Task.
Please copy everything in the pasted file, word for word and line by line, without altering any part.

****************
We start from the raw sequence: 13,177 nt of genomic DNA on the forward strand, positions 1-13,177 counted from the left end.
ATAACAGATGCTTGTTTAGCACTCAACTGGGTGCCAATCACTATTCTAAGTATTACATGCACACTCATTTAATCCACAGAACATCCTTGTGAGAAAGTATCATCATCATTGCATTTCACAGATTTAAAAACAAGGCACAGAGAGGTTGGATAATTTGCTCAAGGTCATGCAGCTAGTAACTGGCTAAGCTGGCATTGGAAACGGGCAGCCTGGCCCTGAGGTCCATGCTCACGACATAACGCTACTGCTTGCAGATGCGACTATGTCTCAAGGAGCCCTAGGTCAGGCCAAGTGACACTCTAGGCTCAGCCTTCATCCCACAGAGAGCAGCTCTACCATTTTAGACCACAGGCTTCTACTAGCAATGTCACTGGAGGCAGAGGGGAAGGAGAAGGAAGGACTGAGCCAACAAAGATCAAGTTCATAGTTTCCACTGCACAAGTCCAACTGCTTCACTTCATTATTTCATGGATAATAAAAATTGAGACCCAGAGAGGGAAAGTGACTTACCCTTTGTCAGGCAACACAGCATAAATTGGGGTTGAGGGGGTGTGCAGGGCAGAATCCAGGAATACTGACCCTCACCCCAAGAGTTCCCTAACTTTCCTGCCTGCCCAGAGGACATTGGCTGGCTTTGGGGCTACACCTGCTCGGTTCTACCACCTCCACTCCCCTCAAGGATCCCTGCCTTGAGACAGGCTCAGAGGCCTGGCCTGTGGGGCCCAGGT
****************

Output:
We start from the raw sequence: 13,177 nt of genomic DNA on the forward strand, positions 1-13,177 counted from the left end.
ATAACAGATGCTTGTTTAGCACTCAACTGGGTGCCAATCACTATTCTAAGTATTACATGCACACTCATTTAATCCACAGAACATCCTTGTGAGAAAGTATCATCATCATTGCATTTCACAGATTTAAAAACAAGGCACAGAGAGGTTGGATAATTTGCTCAAGGTCATGCAGCTAGTAACTGGCTAAGCTGGCATTGGAAACGGGCAGCCTGGCCCTGAGGTCCATGCTCACGACATAACGCTACTGCTTGCAGATGCGACTATGTCTCAAGGAGCCCTAGGTCAGGCCAAGTGACACTCTAGGCTCAGCCTTCATCCCACAGAGAGCAGCTCTACCATTTTAGACCACAGGCTTCTACTAGCAATGTCACTGGAGGCAGAGGGGAAGGAGAAGGAAGGACTGAGCCAACAAAGATCAAGTTCATAGTTTCCACTGCACAAGTCCAACTGCTTCACTTCATTATTTCATGGATAATAAAAATTGAGACCCAGAGAGGGAAAGTGACTTACCCTTTGTCAGGCAACACAGCATAAATTGGGGTTGAGGGGGTGTGCAGGGCAGAATCCAGGAATACTGACCCTCACCCCAAGAGTTCCCTAACTTTCCTGCCTGCCCAGAGGACATTGGCTGGCTTTGGGGCTACACCTGCTCGGTTCTACCACCTCCACTCCCCTCAAGGATCCCTGCCTTGAGACAGGCTCAGAGGCCTGGCCTGTGGGGCCCAGGT